1864 · Boston, Mass.
Broadside. New England Loyal Publication Society No. 200. Boston, Mass., June 27, 1864. 1 p., 9 x 10¾ in.
A New York Tribune reporter praises the performance of the USCT: "I find that in my account of the assault upon the rebel works in front of Petersburg I hardly did the colored troops justice. As before stated, they held a position on the Jourdan Point road....They were first directed to assault the earthwork....the charge upon the advanced works was made in splendid style; and as the 'dusky warriors' stood shouting upon the parapet, Gen. Smith decided that 'they would do' and sent word for them to storm the first redoubt. Steadily these troops moved on, led by officers whose unostentatious bravery is worthy of emulation. With a shout and rousing cheers they dashed at the redoubt. Grape and canister were hurled at them by the infuriated rebels. They grinned and pushed on, and with a yell that told the southern chivalry their doom, rolled irresistibly over and into the work. The guns were speedily turned upon those of our 'misguided brethren' who forgot that 'discretion was the better part of valor.'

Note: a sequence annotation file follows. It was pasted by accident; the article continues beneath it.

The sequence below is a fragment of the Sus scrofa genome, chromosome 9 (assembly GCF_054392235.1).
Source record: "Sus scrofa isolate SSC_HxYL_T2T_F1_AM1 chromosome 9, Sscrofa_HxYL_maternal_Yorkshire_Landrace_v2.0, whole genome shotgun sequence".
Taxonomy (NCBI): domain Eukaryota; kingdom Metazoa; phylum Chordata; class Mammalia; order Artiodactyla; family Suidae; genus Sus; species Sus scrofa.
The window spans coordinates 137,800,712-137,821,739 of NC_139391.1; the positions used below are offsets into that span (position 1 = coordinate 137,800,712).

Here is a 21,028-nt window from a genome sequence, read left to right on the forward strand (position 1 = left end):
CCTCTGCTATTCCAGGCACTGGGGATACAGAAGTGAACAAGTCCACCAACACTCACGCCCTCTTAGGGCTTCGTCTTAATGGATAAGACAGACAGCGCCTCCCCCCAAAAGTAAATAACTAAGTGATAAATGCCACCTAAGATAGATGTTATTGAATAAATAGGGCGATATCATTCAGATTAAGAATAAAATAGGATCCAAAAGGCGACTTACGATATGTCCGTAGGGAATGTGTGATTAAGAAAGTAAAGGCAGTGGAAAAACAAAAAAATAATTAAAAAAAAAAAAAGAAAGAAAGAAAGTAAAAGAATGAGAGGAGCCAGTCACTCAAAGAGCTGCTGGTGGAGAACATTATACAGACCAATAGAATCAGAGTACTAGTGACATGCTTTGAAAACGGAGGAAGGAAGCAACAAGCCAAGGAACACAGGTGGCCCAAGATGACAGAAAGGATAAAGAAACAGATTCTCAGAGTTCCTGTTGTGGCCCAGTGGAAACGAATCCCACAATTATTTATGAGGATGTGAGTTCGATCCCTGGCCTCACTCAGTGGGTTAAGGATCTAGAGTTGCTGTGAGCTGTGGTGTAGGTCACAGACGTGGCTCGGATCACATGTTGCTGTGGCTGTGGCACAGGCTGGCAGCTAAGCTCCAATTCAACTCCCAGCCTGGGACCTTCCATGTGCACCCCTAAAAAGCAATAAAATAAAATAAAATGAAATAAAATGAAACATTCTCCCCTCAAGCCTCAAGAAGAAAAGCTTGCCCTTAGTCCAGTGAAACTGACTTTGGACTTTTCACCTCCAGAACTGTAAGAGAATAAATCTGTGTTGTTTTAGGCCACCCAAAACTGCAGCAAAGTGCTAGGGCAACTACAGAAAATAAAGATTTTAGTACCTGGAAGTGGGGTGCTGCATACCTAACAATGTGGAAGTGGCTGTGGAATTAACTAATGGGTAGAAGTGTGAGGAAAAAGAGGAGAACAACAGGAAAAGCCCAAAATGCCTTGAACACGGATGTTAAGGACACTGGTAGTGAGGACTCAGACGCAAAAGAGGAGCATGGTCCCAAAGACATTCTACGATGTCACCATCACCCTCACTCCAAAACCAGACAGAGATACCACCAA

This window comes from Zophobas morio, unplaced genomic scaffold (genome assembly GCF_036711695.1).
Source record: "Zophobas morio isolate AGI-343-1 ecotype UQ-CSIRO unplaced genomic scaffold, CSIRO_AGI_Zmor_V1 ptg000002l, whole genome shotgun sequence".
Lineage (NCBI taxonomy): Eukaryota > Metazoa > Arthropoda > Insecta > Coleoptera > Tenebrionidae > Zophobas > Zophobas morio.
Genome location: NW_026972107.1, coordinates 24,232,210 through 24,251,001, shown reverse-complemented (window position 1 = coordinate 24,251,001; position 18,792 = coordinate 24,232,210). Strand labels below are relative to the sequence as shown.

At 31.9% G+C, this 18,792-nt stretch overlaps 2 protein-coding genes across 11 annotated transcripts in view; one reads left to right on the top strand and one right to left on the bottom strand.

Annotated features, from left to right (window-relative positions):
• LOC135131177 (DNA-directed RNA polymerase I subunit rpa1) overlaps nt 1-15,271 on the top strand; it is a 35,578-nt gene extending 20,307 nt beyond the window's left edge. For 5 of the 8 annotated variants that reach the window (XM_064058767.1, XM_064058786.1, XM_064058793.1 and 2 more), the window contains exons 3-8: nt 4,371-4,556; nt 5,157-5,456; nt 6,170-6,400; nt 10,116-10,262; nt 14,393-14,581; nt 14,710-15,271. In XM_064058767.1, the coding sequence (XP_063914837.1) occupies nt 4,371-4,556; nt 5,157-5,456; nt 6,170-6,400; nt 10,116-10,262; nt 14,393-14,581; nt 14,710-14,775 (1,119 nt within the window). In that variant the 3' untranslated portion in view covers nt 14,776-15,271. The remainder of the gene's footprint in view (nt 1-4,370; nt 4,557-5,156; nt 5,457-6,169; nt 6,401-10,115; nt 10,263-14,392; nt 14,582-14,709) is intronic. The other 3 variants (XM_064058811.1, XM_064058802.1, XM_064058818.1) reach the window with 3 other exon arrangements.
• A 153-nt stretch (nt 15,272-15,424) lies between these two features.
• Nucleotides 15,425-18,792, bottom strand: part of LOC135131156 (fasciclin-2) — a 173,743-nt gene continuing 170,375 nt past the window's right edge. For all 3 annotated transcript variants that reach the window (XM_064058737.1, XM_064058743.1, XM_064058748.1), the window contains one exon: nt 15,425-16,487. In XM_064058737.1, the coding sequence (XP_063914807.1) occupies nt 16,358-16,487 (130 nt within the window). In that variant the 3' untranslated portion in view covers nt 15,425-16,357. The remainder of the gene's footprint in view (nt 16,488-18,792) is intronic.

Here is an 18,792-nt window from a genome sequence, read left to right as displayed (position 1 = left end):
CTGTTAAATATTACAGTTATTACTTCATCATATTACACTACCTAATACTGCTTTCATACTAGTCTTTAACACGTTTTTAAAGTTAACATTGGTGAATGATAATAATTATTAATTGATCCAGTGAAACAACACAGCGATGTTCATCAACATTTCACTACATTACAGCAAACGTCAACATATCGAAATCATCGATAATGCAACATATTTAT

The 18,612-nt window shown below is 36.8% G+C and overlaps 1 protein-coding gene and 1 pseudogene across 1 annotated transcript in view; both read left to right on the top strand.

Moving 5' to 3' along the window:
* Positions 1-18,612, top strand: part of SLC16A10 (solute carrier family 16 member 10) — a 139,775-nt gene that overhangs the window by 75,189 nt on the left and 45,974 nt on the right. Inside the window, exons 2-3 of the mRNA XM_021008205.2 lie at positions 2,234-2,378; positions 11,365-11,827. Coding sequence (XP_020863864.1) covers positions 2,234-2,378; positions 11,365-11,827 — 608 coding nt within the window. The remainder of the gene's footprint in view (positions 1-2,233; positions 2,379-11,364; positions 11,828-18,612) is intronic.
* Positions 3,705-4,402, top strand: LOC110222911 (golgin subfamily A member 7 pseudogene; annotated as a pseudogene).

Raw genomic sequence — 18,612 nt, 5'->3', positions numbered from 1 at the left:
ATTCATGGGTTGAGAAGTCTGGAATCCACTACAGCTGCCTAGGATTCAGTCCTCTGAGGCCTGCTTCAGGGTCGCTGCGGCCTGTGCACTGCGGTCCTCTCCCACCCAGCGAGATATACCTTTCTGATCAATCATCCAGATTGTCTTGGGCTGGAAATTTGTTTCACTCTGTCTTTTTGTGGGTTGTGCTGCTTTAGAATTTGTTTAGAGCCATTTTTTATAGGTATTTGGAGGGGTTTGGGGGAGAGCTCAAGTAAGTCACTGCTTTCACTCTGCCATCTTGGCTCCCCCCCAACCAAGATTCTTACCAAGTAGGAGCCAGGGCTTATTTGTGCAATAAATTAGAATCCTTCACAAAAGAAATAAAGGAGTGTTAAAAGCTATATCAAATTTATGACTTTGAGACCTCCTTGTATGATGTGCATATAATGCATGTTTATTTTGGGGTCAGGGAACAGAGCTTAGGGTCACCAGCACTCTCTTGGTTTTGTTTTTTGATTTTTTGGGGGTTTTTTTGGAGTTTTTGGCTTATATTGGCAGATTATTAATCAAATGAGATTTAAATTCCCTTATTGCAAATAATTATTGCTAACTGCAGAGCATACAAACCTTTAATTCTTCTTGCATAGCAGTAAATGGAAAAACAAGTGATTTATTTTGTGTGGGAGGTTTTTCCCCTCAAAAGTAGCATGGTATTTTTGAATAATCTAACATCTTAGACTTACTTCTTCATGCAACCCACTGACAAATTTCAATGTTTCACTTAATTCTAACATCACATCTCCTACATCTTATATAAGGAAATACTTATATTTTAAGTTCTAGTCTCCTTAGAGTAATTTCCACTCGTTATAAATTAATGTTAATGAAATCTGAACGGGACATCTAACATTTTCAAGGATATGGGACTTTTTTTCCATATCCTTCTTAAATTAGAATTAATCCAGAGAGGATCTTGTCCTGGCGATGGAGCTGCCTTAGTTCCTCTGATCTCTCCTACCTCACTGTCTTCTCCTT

Another redoubt was carried in the same gallant style, and the negroes have established a reputation that they will surely maintain..."
With a discussion on using monies gathered from draft exemption payments to give bonuses when recruiting black troops in the South: "as the government will continue to receive exemption money, why should it not devote the sums which are likely to be thus gathered, to bounties, for soldiers, white or black, enlisting in the South. In that way the ranks could be kept full...."
With reports on how the Southern planter aristocracy hates Lincoln and Johnson as running mate because both rose through the ranks of the "common" people.
The Boston-based New England Loyal Publication Society (and the Loyal Publication Society of New York) was founded in 1863 to bolster public support by disseminating pro-Union news articles and editorials to newspapers around the country. At first, the two groups read newspapers to identify particularly useful articles and editorials and contact the editors to request that additional copies be printed. These items would then be distributed to Union soldiers or to newspapers. As the war progressed, the societies began to write and publish their own broadsides.
Very good. Tape (1 inch) on verso at horizontal fold, some water stains visible mostly from back. Better than it sounds! (Inventory #: 23626)